Winds of change threaten Sai Ying Pun's existence
Western District, one of the oldest districts in Hong Kong, has a distinctly local character.
But it is not just old buildings that are facing challenges from the extension of the MTR West Island line. The district's traditional culture and heritage also find themselves under threat.
Sai Ying Pun is renowned for its trading market with a wealth of stalls and shops selling dried seafood, medicine and salted fish, together with many workshops processing these as well as shark's fins.
Roger Ho Yao-sheng, cultural heritage conservation activist and author, is concerned that the extension of the MTR line will spell the end for the area's special character.
'Sai Ying Pun is the only area in Hong Kong that has its own distinct odour. You can smell the scent of salted fish in the street,' he said.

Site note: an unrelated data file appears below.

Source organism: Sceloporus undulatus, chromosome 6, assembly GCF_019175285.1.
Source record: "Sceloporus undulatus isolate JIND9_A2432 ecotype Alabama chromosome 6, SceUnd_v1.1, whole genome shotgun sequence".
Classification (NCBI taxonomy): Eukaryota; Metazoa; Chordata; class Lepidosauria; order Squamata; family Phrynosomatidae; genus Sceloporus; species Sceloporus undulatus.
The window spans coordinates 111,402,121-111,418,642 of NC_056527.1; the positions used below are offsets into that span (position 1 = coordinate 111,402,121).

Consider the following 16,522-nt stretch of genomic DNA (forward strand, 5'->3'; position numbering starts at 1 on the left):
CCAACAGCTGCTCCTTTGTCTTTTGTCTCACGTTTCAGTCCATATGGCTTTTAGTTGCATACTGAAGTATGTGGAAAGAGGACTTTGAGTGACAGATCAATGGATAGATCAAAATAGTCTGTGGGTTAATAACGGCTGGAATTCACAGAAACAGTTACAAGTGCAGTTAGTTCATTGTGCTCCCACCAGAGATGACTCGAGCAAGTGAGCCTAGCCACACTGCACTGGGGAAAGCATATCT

Mr Ho says it will be more difficult for the industries that have traditionally flourished to survive once the district is transformed by the new railway.
'These industries are usually practised by the older generation,' Mr Ho said. 'After they retire, the younger generation will probably not be willing to take over the business. They would rather sell their shops which will be transformed into chain stores.'
Since the West Island line project was approved last month, property prices in the area have surged.
Mr Ho hopes the government and property developers will preserve the local character of the district when carrying out regeneration projects and do not create another 'show flat' such as the Woo Cheong pawn shop premises on Johnston Road in Wan Chai without retaining any of its original uses.
The pre-war Chinese-style building in Wan Chai has undergone a massive renovation and will be home to a slew of dining venues.